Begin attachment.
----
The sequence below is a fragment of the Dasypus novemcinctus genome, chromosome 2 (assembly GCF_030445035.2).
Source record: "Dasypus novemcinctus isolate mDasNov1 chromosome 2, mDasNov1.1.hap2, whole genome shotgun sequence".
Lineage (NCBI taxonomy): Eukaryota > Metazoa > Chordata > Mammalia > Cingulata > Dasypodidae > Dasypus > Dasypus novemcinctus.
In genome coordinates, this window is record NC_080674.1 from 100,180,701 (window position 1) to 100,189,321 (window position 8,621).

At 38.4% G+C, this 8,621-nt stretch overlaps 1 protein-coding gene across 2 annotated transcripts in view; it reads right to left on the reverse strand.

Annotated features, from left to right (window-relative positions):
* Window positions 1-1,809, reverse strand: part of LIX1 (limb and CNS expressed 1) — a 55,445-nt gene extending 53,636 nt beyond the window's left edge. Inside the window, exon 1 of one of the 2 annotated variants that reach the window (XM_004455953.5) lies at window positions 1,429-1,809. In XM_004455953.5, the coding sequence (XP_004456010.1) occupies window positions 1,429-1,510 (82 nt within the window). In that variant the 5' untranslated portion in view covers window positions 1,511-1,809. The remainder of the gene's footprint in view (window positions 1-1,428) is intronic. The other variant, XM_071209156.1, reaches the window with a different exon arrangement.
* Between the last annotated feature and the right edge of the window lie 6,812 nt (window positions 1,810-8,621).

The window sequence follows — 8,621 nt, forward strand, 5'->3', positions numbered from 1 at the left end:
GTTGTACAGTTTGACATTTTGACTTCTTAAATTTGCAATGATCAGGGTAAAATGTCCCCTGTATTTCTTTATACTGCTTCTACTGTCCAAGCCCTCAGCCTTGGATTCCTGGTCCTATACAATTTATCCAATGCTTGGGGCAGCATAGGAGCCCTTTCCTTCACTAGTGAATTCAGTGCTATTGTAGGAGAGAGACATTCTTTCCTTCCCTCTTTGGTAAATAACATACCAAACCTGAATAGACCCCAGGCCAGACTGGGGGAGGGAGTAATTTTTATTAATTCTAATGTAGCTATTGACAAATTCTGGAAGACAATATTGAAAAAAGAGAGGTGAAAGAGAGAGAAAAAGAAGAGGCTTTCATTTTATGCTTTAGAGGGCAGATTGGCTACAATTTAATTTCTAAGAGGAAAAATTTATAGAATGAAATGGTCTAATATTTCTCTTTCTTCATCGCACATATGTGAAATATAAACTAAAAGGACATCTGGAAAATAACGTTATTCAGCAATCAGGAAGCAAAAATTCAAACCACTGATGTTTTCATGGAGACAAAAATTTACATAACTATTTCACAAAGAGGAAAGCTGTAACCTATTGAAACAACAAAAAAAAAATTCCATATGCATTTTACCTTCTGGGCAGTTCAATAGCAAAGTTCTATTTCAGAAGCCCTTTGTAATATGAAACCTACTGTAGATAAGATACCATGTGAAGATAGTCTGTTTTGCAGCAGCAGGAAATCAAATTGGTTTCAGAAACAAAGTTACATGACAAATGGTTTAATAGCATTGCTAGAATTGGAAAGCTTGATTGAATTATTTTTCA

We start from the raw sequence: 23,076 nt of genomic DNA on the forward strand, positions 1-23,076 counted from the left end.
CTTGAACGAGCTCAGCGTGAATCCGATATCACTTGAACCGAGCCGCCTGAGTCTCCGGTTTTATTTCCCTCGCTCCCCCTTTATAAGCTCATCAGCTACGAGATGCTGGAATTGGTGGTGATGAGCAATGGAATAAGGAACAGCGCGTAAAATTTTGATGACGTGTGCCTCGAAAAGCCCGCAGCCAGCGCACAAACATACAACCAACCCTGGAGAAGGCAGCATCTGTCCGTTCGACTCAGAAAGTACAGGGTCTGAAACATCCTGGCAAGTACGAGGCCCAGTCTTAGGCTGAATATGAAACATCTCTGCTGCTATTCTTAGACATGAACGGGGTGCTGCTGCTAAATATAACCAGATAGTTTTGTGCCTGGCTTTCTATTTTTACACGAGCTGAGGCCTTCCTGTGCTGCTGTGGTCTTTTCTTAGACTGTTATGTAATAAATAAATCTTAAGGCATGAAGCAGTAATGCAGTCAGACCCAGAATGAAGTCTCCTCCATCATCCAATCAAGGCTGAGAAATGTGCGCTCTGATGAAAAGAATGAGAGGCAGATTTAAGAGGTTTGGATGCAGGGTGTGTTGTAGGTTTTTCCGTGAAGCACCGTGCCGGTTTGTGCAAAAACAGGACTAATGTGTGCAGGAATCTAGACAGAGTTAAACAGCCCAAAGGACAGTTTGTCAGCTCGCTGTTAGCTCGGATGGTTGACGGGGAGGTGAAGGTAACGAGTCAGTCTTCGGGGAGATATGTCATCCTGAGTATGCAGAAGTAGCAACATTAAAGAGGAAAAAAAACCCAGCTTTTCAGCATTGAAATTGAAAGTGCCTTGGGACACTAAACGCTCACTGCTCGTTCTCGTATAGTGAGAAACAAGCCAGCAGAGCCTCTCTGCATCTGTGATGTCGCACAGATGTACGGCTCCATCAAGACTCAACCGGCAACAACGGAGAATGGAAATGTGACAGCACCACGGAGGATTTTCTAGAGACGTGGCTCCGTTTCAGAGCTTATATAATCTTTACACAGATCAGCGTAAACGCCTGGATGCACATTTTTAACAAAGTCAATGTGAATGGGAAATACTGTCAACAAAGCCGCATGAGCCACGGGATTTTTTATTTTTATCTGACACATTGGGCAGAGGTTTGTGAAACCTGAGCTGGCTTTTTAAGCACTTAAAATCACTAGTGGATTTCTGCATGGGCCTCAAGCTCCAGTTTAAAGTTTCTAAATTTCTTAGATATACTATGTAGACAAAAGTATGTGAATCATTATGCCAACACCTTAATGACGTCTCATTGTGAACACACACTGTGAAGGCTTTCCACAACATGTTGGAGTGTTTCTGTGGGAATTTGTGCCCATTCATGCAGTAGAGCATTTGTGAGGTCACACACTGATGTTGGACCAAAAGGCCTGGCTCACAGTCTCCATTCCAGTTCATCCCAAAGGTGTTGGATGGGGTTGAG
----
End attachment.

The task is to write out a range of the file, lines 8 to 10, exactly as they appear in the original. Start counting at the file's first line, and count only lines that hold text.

* Between the last annotated feature and the right edge of the window lie 6,812 nt (window positions 1,810-8,621).

The window sequence follows — 8,621 nt, forward strand, 5'->3', positions numbered from 1 at the left end:
GTTGTACAGTTTGACATTTTGACTTCTTAAATTTGCAATGATCAGGGTAAAATGTCCCCTGTATTTCTTTATACTGCTTCTACTGTCCAAGCCCTCAGCCTTGGATTCCTGGTCCTATACAATTTATCCAATGCTTGGGGCAGCATAGGAGCCCTTTCCTTCACTAGTGAATTCAGTGCTATTGTAGGAGAGAGACATTCTTTCCTTCCCTCTTTGGTAAATAACATACCAAACCTGAATAGACCCCAGGCCAGACTGGGGGAGGGAGTAATTTTTATTAATTCTAATGTAGCTATTGACAAATTCTGGAAGACAATATTGAAAAAAGAGAGGTGAAAGAGAGAGAAAAAGAAGAGGCTTTCATTTTATGCTTTAGAGGGCAGATTGGCTACAATTTAATTTCTAAGAGGAAAAATTTATAGAATGAAATGGTCTAATATTTCTCTTTCTTCATCGCACATATGTGAAATATAAACTAAAAGGACATCTGGAAAATAACGTTATTCAGCAATCAGGAAGCAAAAATTCAAACCACTGATGTTTTCATGGAGACAAAAATTTACATAACTATTTCACAAAGAGGAAAGCTGTAACCTATTGAAACAACAAAAAAAAAATTCCATATGCATTTTACCTTCTGGGCAGTTCAATAGCAAAGTTCTATTTCAGAAGCCCTTTGTAATATGAAACCTACTGTAGATAAGATACCATGTGAAGATAGTCTGTTTTGCAGCAGCAGGAAATCAAATTGGTTTCAGAAACAAAGTTACATGACAAATGGTTTAATAGCATTGCTAGAATTGGAAAGCTTGATTGAATTATTTTTCA